AIDP following HIV seroconversion has been shown to present with clinical features that are unlike characteristic findings. In existing literature, one patient presented with quadriparesis, while two other patients presented with progressive upper or lower extremity weakness along with dyspnea, dysarthria, and facial palsy 8, 13, 14. Patients can also have symptoms of autonomic and respiratory dysfunction 8, 16. Although our patient’s symptoms were isolated to the right lower extremity, he presented with new onset bradycardia, possibly secondary to autonomic dysfunction.

Treatment of AIDP is directed at the antibodies targeting the myelin sheath. Generally, AIDP in HIV patients is treated with IVIG 400 mg/kg/day for five days 11, 16, 20. Plasma exchange can also be used in patients with contraindications or lack of response to therapy. Although less common, prednisone 1 mg/kg/day can be used. While IVIG and plasma transfusion target antibodies, there has been increasing research about the role of HAART therapy for AIDP 1, 4, 16, 21. It has been reported that early introduction of HAART can improve disease course and prove beneficial 11, 14, 22. Our patient was treated with IVIG for five days along with initiation of HAART therapy.

4. Conclusion

AIDP is a GBS variant and rarely reported among HIV patients. AIDP have a wide spectrum of clinical presentations that range from asymptomatic to rapidly ascending motor weakness with generalized areflexia and signs of autonomic dysfunction. Our patient with recurrent AIDP who presented with bradycardia and an asymmetric ascending motor weakness of the RLE. This time, the patient presented in the setting of acute HIV seroconversion and symptoms improved with the initiation of appropriate therapy for HIV and AIDP. In a young person with acute neurologic symptoms, not all findings may be clear and a unifying diagnosis requires careful analysis. The diagnosis of AIDP in our patient was based on a combination of clinical features, serologic testing, and electrophysiological studies. It is important to consider HIV testing in high-risk individuals with newly found neurological presentation. Traditional treatment for AIDP involves IVIG however, we observed a significant clinical improvement of AIDP upon the initiation of HAART therapy, suggesting that targeted therapy for HIV infection addressed the underlying pathogenesis of AIDP in this patient. Further studies are needed to confirm our hypothesis.

Acknowledgements

This work is supported in part by Dr. Moro O. Salifu's efforts through NIH Grant # S21MD012474.

References

[1]  Arts, E.J. and D.J. Hazuda, HIV-1 antiretroviral drug therapy. Cold Spring Harbor perspectives in medicine, 2012. 2(4): p. a007161-a007161.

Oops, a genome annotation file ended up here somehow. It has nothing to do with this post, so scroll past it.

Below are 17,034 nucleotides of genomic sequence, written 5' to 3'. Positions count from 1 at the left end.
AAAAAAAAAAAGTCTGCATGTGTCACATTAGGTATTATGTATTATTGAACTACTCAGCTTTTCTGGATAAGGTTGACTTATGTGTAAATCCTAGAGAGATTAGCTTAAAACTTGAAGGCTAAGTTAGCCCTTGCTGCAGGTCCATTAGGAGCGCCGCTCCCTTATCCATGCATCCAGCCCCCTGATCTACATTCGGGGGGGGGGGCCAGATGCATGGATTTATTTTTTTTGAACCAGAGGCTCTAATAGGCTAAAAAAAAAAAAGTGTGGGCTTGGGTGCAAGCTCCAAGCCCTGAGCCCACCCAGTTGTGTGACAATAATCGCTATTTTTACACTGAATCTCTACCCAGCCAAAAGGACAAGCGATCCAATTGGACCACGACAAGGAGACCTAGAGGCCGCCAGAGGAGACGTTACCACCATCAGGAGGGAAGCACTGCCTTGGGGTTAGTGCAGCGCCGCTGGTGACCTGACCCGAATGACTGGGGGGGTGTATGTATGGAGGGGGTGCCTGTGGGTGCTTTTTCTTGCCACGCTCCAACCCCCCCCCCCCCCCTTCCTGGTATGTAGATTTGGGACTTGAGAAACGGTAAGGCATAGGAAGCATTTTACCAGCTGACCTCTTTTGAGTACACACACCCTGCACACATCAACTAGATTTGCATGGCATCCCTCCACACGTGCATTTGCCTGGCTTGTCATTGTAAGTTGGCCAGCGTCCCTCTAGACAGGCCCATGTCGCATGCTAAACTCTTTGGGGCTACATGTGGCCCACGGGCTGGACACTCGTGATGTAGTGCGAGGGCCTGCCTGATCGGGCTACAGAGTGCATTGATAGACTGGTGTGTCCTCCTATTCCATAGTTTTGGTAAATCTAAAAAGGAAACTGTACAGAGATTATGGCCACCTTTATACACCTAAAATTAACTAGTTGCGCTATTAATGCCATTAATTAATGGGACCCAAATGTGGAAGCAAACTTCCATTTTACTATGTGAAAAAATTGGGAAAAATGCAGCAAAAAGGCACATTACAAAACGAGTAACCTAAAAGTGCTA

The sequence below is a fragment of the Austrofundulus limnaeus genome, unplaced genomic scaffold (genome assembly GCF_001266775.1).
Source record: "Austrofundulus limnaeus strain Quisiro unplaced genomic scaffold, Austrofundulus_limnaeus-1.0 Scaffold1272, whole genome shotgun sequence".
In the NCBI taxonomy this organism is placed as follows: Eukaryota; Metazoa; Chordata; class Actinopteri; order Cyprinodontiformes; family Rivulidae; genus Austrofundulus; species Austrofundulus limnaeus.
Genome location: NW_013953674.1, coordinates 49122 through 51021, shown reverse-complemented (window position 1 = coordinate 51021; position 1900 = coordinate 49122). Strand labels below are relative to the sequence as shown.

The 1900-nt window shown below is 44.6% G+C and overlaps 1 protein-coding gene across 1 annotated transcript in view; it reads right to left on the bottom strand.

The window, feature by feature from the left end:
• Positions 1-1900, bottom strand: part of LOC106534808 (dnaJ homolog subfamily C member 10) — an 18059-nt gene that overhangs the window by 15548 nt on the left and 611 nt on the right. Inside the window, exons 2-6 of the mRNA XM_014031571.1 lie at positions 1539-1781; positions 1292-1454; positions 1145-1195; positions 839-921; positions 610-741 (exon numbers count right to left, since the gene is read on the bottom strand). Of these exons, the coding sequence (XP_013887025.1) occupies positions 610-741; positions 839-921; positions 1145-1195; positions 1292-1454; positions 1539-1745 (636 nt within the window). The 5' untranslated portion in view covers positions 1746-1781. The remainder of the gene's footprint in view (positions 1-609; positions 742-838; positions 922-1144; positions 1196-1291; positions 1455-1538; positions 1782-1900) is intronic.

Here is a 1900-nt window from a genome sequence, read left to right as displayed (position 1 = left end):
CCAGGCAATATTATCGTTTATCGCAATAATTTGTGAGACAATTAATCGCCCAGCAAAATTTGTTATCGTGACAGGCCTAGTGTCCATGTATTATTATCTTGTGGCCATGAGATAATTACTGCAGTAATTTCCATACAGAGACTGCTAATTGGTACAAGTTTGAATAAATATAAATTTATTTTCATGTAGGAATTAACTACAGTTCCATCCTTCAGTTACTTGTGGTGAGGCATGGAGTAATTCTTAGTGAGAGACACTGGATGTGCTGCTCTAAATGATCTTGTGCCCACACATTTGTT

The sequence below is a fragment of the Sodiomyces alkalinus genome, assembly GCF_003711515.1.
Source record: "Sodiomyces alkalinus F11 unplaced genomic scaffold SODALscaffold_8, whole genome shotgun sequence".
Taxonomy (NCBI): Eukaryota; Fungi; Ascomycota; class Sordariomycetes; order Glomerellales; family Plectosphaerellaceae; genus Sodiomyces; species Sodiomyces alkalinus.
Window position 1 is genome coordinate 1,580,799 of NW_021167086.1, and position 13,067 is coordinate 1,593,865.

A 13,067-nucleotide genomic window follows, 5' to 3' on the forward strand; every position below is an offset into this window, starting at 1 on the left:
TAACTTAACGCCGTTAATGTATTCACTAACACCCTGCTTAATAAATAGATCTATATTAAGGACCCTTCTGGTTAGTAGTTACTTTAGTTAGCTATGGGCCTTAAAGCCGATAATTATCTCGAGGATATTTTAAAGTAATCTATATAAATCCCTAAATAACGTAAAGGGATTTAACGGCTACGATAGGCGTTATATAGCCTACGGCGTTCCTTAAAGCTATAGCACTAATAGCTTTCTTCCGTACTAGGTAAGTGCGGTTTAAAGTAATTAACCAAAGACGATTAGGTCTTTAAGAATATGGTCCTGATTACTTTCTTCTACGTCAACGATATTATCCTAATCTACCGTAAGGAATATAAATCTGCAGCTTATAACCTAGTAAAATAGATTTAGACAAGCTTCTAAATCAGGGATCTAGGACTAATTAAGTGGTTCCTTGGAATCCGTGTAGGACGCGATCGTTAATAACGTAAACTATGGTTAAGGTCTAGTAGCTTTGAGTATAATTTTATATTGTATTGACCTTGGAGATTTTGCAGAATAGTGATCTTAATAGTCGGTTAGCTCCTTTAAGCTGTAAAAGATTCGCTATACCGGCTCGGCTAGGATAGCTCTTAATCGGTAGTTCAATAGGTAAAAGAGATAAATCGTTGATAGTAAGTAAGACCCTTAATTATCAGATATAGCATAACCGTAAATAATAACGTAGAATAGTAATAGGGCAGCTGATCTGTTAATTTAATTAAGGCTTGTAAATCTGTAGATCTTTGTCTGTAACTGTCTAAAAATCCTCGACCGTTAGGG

In article      View Article  PubMed  PubMed
 
[2]  Bilgrami, M. and P. O'Keefe, Neurologic diseases in HIV-infected patients. Handb Clin Neurol, 2014. 121: p. 1321-44.
In article      View Article  PubMed
 
[3]  Gelman, B.B., Neuropathology of HAND With Suppressive Antiretroviral Therapy: Encephalitis and Neurodegeneration Reconsidered. Current HIV/AIDS reports, 2015. 12(2): p. 272-279.
In article      View Article  PubMed  PubMed
 
[4]  Kolson, D., Neurologic Complications in Persons With HIV Infection in the Era of Antiretroviral Therapy. Topics in antiviral medicine, 2017. 25(3): p. 97-101.
In article      PubMed  PubMed
 
[5]  Saylor, D., et al., HIV-associated neurocognitive disorder - pathogenesis and prospects for treatment. Nature reviews. Neurology, 2016. 12(5): p. 309-309.
In article      View Article  PubMed  PubMed
 
[6]  Wulff, E.A., A.K. Wang, and D.M. Simpson, HIV-Associated Peripheral Neuropathy. Drugs, 2000. 59(6): p. 1251-1260.
In article      View Article  PubMed
 
[7]  Moodley, K., P.L.A. Bill, and V.B. Patel, A comparative study of CIDP in a cohort of HIV-infected and HIV-uninfected patients. Neurology(R) neuroimmunology & neuroinflammation, 2016. 4(2): p. e315-e315.
In article      
 
[8]  Shepherd, S.J., et al., HIV positive patient with GBS-like syndrome. JMM Case Rep, 2017. 4(8): p. e005107.
In article      View Article
 
[9]  Hagberg, L., et al., Guillain-Barré Syndrome as an Early Manifestation of HIV Central Nervous System Infection. Scandinavian Journal of Infectious Diseases, 1986. 18(6): p. 591-592.
In article      View Article  PubMed
 
[10]  Parry, G.J., Peripheral neuropathies associated with human immunodeficiency virus infection. Annals of Neurology, 1988. 23(S1): p. S49-S53.
In article      View Article  PubMed
 
[11]  Willison, H.J., B.C. Jacobs, and P.A. van Doorn, Guillain-Barre syndrome. The Lancet, 2016. 388(10045): p. 717-727.